Is this finally the end of rosy polling for the Tories?
We’re seeing a shift against the govt by all metrics in terms of public opinion, and there’s little reason for it to bounce back.
The latest YouGov poll has the Tories down 6 points in one week, cutting what was a double digit lead to a 4 point lead in the space of 7 days. This isn’t an outlier; in the last week or so other polls have shown the Tory vote share falling at the expense of either apathy or other parties, and the govt’s approval ratings in terms of both leadership and pandemic response taking a new hit.
This is curious, and it’s new. For the past 6 months we’ve seen the govt enjoying rising approval ratings and massive double digit leads, often beating their own 2019 election performance and heading for a larger majority when you look into the modelling. At the same time, we saw Labour’s vote balkanize and collapse in modelling, taking it down to 28% at one point, with the Greens and Lib Dems making gains at their expense as a result. But, after all this time, we’re finally seeing a shift against the government; let’s look into why.
The reason the govt has polled so well for six months is twofold: the overwhelming reason is the fact the public is willing to be very forgiving in a pandemic, and in the midst of a world beating vaccine rollout the approval of the govt across the board shot up, and the window to inflict permanent damage to the government which would stick regardless of what happened closed, missed by Keir Starmer. As we headed into May this resulted in polls such as this:
This would have resulted in a 134 seat Tory majority, with the Tories on 392 seats, and Labour on 176 seats, had the country gone to the polls. This was the peak for the Tory vote share, and the low point for the opposition vote share; Labour hit rock bottom and the govt hit the ceiling in support (although Lab has gone lower in the past and the Tories hit 52% at the early phases of the pandemic). All the metrics swung against Labour during this time, Starmer’s personal ratings hit lows that equalled Jeremy Corbyn’s lows, preferred PM rankings saw Johnson outperforming his party’s vote share, and Starmer underperforming his party’s vote share.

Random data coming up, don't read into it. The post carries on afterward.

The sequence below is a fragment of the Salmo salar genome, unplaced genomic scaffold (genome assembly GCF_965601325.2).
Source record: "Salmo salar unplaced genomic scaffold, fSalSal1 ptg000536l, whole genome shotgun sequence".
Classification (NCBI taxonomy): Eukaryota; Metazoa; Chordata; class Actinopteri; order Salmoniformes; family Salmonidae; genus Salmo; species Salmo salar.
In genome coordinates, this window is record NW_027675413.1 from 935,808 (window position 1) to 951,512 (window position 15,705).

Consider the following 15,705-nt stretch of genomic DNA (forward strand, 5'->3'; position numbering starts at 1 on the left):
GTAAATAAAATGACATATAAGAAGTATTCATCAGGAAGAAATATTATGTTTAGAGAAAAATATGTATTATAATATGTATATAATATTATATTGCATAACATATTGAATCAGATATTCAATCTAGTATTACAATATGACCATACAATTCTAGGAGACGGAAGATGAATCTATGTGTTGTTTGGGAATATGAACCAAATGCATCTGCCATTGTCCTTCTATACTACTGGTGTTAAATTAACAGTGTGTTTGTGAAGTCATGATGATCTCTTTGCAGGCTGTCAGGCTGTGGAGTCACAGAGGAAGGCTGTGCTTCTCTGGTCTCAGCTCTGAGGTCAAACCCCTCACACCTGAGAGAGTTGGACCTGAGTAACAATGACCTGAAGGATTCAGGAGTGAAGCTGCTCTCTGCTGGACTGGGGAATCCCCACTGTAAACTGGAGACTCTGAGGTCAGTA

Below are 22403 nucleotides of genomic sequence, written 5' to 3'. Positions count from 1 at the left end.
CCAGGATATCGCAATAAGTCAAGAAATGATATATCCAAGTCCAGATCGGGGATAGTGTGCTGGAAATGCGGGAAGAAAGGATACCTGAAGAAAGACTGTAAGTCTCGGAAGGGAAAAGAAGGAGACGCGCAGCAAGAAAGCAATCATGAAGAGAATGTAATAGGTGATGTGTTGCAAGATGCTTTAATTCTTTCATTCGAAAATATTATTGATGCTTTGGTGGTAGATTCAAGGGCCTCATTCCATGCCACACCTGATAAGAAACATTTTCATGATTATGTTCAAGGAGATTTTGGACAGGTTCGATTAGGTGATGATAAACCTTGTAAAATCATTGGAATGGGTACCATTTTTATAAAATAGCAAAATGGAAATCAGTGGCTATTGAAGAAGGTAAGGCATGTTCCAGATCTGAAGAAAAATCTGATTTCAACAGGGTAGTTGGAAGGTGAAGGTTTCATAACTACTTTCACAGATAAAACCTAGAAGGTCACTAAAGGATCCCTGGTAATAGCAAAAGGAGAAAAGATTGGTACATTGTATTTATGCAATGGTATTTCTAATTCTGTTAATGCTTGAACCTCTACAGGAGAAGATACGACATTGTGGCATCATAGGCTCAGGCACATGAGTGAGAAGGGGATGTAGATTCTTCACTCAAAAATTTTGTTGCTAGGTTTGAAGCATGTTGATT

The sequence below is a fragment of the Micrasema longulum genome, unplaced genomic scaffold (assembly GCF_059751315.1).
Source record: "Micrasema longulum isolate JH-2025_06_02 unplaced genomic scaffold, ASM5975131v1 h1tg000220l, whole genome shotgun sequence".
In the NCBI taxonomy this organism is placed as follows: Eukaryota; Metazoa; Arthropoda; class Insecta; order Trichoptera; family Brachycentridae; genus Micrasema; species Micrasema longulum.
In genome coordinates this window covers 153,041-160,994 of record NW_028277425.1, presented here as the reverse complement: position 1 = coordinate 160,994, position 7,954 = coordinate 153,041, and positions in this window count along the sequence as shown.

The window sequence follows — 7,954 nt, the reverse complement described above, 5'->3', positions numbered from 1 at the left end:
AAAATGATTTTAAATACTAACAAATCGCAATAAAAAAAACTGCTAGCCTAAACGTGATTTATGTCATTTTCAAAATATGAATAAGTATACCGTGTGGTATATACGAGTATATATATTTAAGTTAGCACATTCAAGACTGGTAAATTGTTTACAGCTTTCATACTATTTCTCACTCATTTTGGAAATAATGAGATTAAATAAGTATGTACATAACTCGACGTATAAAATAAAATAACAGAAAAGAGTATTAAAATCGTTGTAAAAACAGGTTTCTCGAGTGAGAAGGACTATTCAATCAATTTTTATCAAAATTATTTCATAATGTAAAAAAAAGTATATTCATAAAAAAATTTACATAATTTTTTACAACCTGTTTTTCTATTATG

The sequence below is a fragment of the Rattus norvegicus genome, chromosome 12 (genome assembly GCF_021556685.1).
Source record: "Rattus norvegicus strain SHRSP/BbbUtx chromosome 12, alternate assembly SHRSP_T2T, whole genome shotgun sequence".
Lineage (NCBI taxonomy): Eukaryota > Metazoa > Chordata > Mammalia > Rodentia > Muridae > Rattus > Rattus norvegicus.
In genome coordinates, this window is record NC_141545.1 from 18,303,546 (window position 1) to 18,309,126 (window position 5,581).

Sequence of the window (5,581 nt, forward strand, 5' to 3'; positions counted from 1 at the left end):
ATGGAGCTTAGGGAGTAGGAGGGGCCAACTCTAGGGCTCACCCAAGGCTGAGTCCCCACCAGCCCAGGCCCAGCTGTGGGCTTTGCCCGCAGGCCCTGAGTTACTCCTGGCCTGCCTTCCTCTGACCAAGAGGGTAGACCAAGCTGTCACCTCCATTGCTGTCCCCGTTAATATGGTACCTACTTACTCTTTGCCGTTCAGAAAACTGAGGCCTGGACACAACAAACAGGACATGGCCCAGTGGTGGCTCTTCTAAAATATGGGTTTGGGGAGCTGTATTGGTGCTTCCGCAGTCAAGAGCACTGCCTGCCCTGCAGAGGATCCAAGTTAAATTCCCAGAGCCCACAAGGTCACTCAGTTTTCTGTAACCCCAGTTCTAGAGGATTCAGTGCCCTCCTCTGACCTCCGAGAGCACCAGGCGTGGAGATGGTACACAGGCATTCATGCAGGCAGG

Now we’re seeing this:
In short, the govt is loosing ground on all metrics. The key out of all of this is that a majority now think the govt is doing a poor job on the pandemic, something we haven’t seen since Christmas (the very Christmas where Labour opened a 5 point lead in the wake of govt fiasco).
The most damaging above all else here, is, as I say, the pandemic management. The government is loosing ground in the wake of Freedom Day, because of the pingdemic, the shortages on shelves, the mixed messages, and the terrible management of it all from the very top. Right through this pandemic the public has been far more sensible than the average government minister, meaning they see the dangers of this new approach and the lack of direction, and they aren’t satisfied with their government anymore.
As Ben Walker from Britain elects very succinctly puts it, the thing that should be worrying the government here is the fact the good news is run out; they’ve had their peak, there won’t be another moment like that brief world beating moment when it came to the vaccine rollout; the government is being hit with scandal after scandal, social care is pissing off their base whatever they do, especially when it comes to new taxes, talk about the triple lock hits their voters too, and revelation after revelation about conduct at the very top is starting to get some cut through. In other words, the sunshine is over, hard choices lie ahead, and the govt is going to get increasingly unpopular for a time, as incumbents very often do.
Quite aptly, as we’ve unlocked, the usual laws of political gravity seem to have kicked back in.